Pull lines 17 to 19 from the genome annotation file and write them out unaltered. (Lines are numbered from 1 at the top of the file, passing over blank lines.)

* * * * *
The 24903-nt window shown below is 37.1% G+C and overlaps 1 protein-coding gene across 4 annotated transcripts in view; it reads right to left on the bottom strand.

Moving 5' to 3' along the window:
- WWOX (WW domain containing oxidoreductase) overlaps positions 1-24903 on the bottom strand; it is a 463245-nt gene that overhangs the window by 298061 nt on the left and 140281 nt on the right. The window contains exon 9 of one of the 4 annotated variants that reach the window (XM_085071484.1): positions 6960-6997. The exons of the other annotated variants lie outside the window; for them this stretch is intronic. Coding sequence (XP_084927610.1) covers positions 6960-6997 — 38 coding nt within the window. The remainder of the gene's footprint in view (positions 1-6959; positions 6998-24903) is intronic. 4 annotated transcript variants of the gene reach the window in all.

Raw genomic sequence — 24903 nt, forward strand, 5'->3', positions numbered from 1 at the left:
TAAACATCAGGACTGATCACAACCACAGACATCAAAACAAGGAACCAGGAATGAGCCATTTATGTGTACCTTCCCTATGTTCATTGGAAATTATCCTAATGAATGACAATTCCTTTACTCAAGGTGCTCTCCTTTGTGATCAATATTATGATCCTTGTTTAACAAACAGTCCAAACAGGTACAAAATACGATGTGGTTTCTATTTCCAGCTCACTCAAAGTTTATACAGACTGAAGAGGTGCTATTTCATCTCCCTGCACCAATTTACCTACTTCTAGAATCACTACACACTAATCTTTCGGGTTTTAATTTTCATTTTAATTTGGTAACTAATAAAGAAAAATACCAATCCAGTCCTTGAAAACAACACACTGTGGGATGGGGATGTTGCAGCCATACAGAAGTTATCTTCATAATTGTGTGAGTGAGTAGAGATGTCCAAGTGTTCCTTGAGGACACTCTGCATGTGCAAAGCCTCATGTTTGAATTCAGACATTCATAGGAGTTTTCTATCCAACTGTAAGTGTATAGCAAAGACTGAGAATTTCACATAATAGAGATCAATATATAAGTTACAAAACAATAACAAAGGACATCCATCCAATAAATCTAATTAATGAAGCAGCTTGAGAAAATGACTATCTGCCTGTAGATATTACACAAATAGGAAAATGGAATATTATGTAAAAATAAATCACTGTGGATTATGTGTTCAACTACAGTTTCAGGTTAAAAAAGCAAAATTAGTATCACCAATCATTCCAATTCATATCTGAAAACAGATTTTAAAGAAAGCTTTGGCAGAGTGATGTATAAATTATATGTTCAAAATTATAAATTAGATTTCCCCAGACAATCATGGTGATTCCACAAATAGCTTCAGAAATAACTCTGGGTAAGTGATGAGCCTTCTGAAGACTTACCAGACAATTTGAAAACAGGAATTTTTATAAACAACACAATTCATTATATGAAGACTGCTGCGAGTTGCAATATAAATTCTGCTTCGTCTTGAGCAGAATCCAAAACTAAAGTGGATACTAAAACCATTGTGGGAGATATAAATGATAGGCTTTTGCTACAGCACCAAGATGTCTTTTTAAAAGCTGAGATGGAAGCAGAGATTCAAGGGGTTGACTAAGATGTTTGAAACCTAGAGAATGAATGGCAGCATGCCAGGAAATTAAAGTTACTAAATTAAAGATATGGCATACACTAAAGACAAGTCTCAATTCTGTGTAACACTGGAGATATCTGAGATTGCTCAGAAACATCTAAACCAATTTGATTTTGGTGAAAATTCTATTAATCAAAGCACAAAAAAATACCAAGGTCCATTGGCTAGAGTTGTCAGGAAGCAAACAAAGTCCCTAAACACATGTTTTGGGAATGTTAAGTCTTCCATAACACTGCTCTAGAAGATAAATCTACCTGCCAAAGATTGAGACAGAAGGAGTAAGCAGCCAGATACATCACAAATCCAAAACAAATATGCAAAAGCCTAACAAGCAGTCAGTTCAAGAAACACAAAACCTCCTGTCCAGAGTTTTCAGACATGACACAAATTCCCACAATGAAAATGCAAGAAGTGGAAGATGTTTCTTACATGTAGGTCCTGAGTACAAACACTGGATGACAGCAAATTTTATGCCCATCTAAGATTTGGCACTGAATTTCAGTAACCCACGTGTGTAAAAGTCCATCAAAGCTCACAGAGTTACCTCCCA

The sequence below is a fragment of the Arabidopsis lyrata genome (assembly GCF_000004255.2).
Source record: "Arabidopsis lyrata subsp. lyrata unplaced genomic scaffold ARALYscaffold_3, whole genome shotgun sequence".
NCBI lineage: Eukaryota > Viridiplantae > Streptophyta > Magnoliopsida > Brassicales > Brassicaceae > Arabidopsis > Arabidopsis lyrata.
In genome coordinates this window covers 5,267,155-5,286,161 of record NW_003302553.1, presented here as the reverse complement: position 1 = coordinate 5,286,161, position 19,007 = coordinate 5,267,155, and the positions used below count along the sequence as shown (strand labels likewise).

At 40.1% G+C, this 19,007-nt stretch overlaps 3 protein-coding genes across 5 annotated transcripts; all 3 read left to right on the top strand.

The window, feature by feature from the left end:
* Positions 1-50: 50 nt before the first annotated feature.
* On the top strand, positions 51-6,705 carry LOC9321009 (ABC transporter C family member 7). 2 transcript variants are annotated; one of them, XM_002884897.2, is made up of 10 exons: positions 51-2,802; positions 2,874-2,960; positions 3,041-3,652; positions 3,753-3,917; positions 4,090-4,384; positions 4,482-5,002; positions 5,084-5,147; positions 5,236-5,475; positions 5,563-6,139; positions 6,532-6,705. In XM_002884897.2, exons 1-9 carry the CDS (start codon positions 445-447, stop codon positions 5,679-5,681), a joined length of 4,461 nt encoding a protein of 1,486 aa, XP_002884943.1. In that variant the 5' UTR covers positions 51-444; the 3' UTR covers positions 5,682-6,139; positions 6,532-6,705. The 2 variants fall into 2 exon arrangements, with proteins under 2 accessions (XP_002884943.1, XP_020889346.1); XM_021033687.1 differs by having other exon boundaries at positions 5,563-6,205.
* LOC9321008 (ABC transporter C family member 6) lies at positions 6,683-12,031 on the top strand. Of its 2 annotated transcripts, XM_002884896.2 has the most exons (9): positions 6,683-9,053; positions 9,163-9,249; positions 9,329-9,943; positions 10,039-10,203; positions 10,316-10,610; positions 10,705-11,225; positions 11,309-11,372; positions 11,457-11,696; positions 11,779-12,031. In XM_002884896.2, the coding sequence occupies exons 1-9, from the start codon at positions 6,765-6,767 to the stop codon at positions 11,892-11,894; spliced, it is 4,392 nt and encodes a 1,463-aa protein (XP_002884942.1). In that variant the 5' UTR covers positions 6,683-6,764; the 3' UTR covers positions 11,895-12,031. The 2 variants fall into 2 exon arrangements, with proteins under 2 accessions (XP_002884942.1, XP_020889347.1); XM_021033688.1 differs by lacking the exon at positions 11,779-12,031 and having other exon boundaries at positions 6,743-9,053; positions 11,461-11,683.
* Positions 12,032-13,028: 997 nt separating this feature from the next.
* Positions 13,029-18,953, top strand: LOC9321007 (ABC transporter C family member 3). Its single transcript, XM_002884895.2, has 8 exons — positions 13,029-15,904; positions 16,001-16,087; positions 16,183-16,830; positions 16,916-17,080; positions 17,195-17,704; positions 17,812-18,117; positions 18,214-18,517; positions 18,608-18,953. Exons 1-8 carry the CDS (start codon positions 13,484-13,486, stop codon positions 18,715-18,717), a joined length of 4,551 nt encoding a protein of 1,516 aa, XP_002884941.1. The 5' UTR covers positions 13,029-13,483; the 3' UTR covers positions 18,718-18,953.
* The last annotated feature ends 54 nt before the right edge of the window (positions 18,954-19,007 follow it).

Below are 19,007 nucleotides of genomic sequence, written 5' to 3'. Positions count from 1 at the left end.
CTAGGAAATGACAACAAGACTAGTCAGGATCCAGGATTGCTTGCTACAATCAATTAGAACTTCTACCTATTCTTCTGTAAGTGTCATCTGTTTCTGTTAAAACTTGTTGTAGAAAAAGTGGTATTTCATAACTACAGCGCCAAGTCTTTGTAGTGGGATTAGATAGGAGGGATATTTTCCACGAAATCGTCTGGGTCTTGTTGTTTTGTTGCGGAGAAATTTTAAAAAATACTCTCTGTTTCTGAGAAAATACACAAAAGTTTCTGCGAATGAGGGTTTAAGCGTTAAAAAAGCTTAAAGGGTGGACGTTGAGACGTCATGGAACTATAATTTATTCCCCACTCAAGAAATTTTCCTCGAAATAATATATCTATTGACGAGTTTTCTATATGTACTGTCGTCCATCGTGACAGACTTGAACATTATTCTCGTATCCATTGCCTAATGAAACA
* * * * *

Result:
* The last annotated feature ends 54 nt before the right edge of the window (positions 18,954-19,007 follow it).

Below are 19,007 nucleotides of genomic sequence, written 5' to 3'. Positions count from 1 at the left end.
CTAGGAAATGACAACAAGACTAGTCAGGATCCAGGATTGCTTGCTACAATCAATTAGAACTTCTACCTATTCTTCTGTAAGTGTCATCTGTTTCTGTTAAAACTTGTTGTAGAAAAAGTGGTATTTCATAACTACAGCGCCAAGTCTTTGTAGTGGGATTAGATAGGAGGGATATTTTCCACGAAATCGTCTGGGTCTTGTTGTTTTGTTGCGGAGAAATTTTAAAAAATACTCTCTGTTTCTGAGAAAATACACAAAAGTTTCTGCGAATGAGGGTTTAAGCGTTAAAAAAGCTTAAAGGGTGGACGTTGAGACGTCATGGAACTATAATTTATTCCCCACTCAAGAAATTTTCCTCGAAATAATATATCTATTGACGAGTTTTCTATATGTACTGTCGTCCATCGTGACAGACTTGAACATTATTCTCGTATCCATTGCCTAATGAAACA